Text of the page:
A 34-year-old woman was transferred to the University of New Mexico emergency department with a 3-day history of progressive left eye swelling. She complained of mild blurry vision, diplopia, discomfort with eye movements and difficulty opening the left eye. She also noted foul-smelling left-sided nasal discharge, subjective fevers and nausea for the past 3 days. She reported having a history of left-sided epistaxis requiring nasal cautery about 2 or 3 years before presentation. She also had a 1-year history of increased tearing in the left eye. She had no other significant medical or surgical history. Her family history was noncontributory. She used over-the-counter nasal spray. She denied tobacco and recreational drug use and reported occasional alcohol use.
Upon examination, best corrected visual acuity was 20/20 in both eyes. Both pupils were minimally reactive without afferent pupillary defect. IOP was within normal limits in both eyes. Extraocular movements were limited to 80% in lateral gazes and 20% in up- and downgazes in the left eye. Anterior segment exam of the left eye revealed 1+ edema and erythema of the left upper lid with significant proptosis (Figure 1). The left conjunctiva had moderate diffuse injection, moderate follicles and mild yellow mucoid discharge. There was moderate chemosis of the conjunctiva medially and laterally in the left eye. The rest of the anterior segment and dilated fundus exams were within normal limits in both eyes.
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Progressive eye swelling
Based on the presentation, the differential diagnosis included orbital cellulitis, fungal infection, nonspecific orbital inflammation, sarcoidosis, granulomatosis with polyangiitis, thyroid eye disease, IgG4 disease, orbital lymphoma, rhabdomyosarcoma, metastasis or other mass lesion. Less likely diagnoses included cavernous sinus thrombosis, retrobulbar hemorrhage, arteriovenous malformation or orbital varix. The patient underwent CT of the sinuses and MRI of the brain.
CT of the sinuses with contrast showed a large, heterogeneously enhancing mass centered in the left nasal cavity and ethmoid sinus. There was destruction of the bony nasal septum and lamina papyracea (Figure 2). The MRI contrast showed enhancement of the mass and marked left orbital proptosis secondary to orbital tumor invasion and left frontal mucocele. Otolaryngology performed flexible endoscopy, which showed a large, firm, rubbery, irregular mass with overlying necrotic material on the left extending into the middle meatus. The patient was brought to the operating room the following day with otolaryngology for debridement of the left sinonasal mass with frozen sections, left functional endoscopic sinus surgery and drainage of left orbital subperiosteal abscess. Frozen sections showed a polypoid lesion without signs of malignancy, so the mass was grossly debrided intraoperatively. Pathology slides showed a Schneiderian papilloma with exophytic and oncocytic features that was negative for dysplasia or carcinoma.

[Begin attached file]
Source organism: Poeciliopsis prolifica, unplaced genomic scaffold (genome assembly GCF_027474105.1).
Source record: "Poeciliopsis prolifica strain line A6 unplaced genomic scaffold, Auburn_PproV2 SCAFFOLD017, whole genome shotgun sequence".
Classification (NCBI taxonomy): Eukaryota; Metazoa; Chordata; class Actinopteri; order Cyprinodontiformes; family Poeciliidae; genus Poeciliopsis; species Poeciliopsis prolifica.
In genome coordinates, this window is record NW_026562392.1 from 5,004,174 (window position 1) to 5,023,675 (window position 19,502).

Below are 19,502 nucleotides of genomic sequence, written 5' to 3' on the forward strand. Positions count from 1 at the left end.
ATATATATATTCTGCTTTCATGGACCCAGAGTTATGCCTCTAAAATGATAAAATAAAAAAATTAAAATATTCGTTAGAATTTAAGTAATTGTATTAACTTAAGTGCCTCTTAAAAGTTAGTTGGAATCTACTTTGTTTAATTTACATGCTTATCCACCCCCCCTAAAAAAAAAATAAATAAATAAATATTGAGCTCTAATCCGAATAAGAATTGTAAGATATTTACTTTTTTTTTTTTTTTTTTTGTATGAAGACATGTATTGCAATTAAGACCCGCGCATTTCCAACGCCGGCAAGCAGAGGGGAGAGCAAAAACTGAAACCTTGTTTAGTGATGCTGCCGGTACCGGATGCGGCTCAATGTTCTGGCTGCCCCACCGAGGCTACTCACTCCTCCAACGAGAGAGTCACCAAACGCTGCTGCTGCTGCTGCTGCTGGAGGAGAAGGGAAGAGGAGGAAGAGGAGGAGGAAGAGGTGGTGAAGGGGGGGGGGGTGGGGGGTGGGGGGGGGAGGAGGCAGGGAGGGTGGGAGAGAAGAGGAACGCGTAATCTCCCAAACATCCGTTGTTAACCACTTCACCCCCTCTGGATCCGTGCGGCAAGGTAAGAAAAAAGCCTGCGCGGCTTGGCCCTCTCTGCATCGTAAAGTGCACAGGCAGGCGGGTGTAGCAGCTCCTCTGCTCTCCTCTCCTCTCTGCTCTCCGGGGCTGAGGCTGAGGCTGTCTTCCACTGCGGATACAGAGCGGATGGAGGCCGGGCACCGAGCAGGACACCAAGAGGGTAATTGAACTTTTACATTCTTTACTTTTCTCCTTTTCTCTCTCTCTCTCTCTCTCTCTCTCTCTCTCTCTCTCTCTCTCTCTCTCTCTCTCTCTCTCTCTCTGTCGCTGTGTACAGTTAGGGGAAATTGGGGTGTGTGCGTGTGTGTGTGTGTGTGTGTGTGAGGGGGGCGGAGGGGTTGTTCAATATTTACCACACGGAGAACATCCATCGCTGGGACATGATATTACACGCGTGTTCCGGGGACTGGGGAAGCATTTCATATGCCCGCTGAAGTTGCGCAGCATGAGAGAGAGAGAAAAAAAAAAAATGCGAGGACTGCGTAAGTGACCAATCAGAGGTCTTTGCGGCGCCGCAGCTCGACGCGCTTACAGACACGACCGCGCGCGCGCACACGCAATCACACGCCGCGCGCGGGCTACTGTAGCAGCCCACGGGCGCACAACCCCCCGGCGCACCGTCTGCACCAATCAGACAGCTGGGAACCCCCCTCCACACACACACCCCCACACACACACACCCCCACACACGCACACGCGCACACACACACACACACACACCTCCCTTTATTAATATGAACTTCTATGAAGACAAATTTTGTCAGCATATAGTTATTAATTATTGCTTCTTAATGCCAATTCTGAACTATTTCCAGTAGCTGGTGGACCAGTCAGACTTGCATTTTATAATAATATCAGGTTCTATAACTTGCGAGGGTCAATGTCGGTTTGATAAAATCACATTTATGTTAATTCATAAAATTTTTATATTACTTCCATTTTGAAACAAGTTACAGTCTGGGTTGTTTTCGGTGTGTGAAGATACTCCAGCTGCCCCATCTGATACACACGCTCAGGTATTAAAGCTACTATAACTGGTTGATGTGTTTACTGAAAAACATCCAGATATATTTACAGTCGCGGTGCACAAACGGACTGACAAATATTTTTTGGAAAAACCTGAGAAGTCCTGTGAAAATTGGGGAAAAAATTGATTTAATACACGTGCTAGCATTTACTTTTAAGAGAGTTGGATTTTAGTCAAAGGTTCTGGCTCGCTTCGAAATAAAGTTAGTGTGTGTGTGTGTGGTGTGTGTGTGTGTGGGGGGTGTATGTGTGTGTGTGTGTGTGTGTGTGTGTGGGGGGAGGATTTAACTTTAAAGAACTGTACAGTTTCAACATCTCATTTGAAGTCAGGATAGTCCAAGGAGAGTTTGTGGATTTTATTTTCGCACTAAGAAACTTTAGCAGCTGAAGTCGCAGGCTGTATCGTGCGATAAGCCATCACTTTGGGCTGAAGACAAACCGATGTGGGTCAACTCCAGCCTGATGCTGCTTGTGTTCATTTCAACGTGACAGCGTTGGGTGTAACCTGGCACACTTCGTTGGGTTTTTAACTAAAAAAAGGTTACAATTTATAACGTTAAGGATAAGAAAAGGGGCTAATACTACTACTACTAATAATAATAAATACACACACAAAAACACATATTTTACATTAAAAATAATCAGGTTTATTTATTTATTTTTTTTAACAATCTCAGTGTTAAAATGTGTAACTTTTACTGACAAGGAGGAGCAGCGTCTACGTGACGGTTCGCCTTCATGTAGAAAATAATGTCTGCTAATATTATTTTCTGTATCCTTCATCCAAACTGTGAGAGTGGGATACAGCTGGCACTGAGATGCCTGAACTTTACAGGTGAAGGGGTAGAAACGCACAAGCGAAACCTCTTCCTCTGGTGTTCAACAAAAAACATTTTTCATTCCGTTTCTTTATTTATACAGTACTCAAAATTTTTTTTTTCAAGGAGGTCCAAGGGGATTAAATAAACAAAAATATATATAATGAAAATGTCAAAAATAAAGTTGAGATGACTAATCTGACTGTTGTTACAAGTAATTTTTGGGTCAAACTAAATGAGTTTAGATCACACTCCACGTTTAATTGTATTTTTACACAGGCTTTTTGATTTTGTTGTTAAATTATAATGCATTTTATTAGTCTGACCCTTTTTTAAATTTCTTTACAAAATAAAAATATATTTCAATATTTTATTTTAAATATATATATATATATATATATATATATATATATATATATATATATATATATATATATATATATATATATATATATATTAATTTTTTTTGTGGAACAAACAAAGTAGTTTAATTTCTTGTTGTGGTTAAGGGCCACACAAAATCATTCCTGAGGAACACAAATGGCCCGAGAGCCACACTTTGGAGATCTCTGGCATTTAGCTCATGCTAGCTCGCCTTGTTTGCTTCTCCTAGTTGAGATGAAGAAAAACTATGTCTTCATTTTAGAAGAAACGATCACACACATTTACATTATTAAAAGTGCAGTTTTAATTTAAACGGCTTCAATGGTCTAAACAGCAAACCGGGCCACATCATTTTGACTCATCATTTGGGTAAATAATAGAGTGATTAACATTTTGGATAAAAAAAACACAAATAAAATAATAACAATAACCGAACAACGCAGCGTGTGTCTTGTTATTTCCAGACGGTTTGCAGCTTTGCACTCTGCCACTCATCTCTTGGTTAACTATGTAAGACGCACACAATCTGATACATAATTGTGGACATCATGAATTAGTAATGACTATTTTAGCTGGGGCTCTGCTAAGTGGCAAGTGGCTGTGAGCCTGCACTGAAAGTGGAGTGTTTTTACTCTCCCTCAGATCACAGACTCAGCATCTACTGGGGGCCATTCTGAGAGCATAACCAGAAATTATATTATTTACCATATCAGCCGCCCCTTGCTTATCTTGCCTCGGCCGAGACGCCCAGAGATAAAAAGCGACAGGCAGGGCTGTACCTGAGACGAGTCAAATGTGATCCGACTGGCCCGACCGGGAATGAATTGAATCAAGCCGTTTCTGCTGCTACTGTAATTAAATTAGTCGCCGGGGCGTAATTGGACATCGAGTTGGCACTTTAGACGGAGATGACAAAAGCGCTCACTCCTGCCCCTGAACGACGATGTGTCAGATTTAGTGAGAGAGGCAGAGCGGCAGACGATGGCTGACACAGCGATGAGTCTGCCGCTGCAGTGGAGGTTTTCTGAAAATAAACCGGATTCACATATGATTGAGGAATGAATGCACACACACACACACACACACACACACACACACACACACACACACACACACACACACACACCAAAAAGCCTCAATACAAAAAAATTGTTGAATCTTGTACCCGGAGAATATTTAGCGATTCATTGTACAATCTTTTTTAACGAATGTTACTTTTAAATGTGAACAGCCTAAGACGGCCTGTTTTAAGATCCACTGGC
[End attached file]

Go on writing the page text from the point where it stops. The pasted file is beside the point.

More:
The patient was treated with intravenous ceftriaxone, metronidazole, vancomycin and dexamethasone for 3 days. Extraocular movements, proptosis and lid edema significantly improved over the next few days. She was discharged home on postoperative day 4 on oral amoxicillin-clavulanate and prednisone taper. She was seen in the otolaryngology clinic 2 weeks after discharge, and rigid endoscopy showed a clear nasal passage. She underwent repeat surgery 3 months after initial presentation for complete excision of the tumor.
Schneiderian papillomas, also known as sinonasal papillomas, are papillomas arising from the pseudostratified ciliated Schneiderian epithelium, which lines the sinonasal tract. These papillomas are typically subdivided into three types: inverted, oncocytic and exophytic. Schneiderian papillomas typically present with nasal obstruction, epistaxis and/or nasal discharge. The exophytic type may have an association with the human papilloma virus, but this link has not been well-established. The inverted type is the most common, while oncocytic is the rarest. Exophytic papillomas tend to arise in younger patients (ages 40 to 50 years) vs. the other two types (ages 60 to 70 years).
All three types of Schneiderian papillomas have a risk for malignant transformation, with highest risk in the inverted type and lowest risk in the oncocytic type. A recent meta-analysis found a range of rates of malignant transformation to be 5% to 27% with an average rate of 10%. Complete excision is the recommended treatment due to malignant potential of these lesions as well as a high recurrence rate of 20% to 30% with incomplete excision. While radical debridement via open approach was historically recommended, there has been an increasing trend toward endoscopic excision of Schneiderian papillomas. There have also been some recent case reports that show that radiotherapy may be a viable treatment modality for unresectable or incompletely excised tumors.
Our patient presented with a large tumor that was obstructing the left nasal passage. Acuity of her ocular symptoms was most likely due to a secondary infection in the setting of an obstructive lesion. During surgical resection, no tumor material was noted inside the orbit, but a subperiosteal abscess was found. She will continue to be monitored closely for recurrence of the papilloma.
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- For more information:
- Deborah Witkin, MD, and Amar Joshi, MD, can be reached at New England Eye Center, Tufts University School of Medicine. 800 Washington Street, Box 450, Boston, MA 02111; website: www.neec.com.
- Edited by Adam T. Chin, MD, and Omar Dajani, MD. They can be reached at the New England Eye Center, Tufts University School of Medicine, 800 Washington St., Box 450, Boston, MA 02111; website: www.neec.com.